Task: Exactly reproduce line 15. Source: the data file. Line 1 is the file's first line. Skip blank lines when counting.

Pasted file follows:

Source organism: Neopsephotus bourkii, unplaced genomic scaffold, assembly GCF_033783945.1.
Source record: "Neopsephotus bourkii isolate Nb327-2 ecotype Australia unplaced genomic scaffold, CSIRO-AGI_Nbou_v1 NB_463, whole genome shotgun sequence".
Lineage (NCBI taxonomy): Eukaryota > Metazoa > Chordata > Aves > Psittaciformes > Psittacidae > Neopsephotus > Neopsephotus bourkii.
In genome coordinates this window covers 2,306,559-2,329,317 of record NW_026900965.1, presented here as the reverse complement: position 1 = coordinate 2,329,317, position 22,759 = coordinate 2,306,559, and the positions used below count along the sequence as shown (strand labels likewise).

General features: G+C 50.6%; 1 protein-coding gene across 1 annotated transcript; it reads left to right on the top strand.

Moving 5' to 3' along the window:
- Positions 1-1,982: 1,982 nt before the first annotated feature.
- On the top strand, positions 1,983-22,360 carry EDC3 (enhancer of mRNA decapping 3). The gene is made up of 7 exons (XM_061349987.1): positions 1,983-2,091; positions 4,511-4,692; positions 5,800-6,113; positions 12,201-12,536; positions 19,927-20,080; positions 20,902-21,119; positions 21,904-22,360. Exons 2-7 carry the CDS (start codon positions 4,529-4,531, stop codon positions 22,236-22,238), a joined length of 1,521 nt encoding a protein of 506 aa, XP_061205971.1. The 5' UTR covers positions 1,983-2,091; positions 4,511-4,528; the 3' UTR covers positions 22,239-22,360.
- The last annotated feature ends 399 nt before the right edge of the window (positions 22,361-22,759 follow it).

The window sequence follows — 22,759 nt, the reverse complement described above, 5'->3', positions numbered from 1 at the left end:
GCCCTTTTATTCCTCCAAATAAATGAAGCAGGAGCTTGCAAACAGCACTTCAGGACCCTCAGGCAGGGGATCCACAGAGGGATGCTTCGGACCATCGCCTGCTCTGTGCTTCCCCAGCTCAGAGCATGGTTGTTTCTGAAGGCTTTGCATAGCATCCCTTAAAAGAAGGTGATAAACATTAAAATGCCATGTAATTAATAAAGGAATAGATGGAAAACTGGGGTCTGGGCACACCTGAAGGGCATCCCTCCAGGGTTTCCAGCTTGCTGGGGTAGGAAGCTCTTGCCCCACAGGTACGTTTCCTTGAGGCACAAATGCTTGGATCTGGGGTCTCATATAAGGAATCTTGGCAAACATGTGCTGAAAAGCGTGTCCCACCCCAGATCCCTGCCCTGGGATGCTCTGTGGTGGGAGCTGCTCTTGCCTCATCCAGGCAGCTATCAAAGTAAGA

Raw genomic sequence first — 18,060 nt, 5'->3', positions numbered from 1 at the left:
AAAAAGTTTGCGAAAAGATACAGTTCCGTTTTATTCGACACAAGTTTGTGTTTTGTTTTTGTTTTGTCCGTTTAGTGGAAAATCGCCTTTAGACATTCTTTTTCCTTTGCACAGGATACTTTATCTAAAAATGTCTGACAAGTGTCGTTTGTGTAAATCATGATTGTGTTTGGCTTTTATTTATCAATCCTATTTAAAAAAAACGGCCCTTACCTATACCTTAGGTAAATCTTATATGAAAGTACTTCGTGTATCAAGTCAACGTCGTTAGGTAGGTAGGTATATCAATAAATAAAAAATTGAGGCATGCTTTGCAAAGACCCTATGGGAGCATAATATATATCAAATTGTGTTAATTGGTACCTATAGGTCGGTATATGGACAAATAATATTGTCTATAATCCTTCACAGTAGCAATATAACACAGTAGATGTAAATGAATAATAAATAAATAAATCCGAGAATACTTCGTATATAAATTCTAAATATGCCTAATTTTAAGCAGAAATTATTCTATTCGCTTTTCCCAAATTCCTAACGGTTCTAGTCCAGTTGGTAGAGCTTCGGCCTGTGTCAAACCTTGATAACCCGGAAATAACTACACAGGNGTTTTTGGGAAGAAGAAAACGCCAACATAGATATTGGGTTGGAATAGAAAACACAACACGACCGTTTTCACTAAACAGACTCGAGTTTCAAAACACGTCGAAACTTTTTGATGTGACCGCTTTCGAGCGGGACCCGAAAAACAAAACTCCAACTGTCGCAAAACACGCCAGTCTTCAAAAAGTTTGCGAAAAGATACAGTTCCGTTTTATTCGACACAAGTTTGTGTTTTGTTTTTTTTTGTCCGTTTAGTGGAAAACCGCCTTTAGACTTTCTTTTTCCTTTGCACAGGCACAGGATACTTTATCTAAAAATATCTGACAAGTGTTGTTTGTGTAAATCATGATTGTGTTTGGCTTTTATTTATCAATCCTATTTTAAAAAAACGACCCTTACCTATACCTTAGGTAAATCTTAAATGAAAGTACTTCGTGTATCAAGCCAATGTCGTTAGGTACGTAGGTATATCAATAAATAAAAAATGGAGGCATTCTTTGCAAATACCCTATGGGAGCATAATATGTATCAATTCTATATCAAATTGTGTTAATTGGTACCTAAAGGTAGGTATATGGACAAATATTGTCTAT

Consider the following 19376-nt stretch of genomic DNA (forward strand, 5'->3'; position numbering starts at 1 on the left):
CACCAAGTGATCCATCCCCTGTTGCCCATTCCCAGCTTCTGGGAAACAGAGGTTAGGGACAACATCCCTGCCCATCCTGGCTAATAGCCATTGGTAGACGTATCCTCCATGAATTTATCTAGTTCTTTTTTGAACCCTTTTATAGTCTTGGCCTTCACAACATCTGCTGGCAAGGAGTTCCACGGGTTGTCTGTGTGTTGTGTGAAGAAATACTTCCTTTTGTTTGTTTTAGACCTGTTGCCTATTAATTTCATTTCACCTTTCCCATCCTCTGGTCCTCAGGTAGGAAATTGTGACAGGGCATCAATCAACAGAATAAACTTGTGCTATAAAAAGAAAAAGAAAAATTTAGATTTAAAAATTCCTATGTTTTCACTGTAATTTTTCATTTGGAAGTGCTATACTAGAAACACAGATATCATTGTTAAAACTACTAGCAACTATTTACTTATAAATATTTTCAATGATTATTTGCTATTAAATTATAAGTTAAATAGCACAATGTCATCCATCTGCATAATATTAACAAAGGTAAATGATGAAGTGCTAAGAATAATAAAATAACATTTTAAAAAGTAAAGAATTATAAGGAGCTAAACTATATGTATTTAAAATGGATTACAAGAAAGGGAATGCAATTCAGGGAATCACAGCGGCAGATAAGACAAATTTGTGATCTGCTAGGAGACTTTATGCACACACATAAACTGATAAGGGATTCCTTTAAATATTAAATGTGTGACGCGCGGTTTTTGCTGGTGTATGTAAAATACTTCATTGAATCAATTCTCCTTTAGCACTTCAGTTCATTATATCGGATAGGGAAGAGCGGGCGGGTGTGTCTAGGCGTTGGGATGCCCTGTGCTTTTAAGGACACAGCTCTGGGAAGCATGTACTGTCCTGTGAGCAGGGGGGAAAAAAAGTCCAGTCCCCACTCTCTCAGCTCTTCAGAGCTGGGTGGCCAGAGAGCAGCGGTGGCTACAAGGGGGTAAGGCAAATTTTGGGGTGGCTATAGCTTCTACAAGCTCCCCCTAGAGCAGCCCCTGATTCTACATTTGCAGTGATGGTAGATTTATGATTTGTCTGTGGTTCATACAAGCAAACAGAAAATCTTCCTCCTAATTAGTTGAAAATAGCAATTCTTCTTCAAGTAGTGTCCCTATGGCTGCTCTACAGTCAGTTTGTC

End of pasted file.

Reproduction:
CACCAAGTGATCCATCCCCTGTTGCCCATTCCCAGCTTCTGGGAAACAGAGGTTAGGGACAACATCCCTGCCCATCCTGGCTAATAGCCATTGGTAGACGTATCCTCCATGAATTTATCTAGTTCTTTTTTGAACCCTTTTATAGTCTTGGCCTTCACAACATCTGCTGGCAAGGAGTTCCACGGGTTGTCTGTGTGTTGTGTGAAGAAATACTTCCTTTTGTTTGTTTTAGACCTGTTGCCTATTAATTTCATTTCACCTTTCCCATCCTCTGGTCCTCAGGTAGGAAATTGTGACAGGGCATCAATCAACAGAATAAACTTGTGCTATAAAAAGAAAAAGAAAAATTTAGATTTAAAAATTCCTATGTTTTCACTGTAATTTTTCATTTGGAAGTGCTATACTAGAAACACAGATATCATTGTTAAAACTACTAGCAACTATTTACTTATAAATATTTTCAATGATTATTTGCTATTAAATTATAAGTTAAATAGCACAATGTCATCCATCTGCATAATATTAACAAAGGTAAATGATGAAGTGCTAAGAATAATAAAATAACATTTTAAAAAGTAAAGAATTATAAGGAGCTAAACTATATGTATTTAAAATGGATTACAAGAAAGGGAATGCAATTCAGGGAATCACAGCGGCAGATAAGACAAATTTGTGATCTGCTAGGAGACTTTATGCACACACATAAACTGATAAGGGATTCCTTTAAATATTAAATGTGTGACGCGCGGTTTTTGCTGGTGTATGTAAAATACTTCATTGAATCAATTCTCCTTTAGCACTTCAGTTCATTATATCGGATAGGGAAGAGCGGGCGGGTGTGTCTAGGCGTTGGGATGCCCTGTGCTTTTAAGGACACAGCTCTGGGAAGCATGTACTGTCCTGTGAGCAGGGGGGAAAAAAAGTCCAGTCCCCACTCTCTCAGCTCTTCAGAGCTGGGTGGCCAGAGAGCAGCGGTGGCTACAAGGGGGTAAGGCAAATTTTGGGGTGGCTATAGCTTCTACAAGCTCCCCCTAGAGCAGCCCCTGATTCTACATTTGCAGTGATGGTAGATTTATGATTTGTCTGTGGTTCATACAAGCAAACAGAAAATCTTCCTCCTAATTAGTTGAAAATAGCAATTCTTCTTCAAGTAGTGTCCCTATGGCTGCTCTACAGTCAGTTTGTC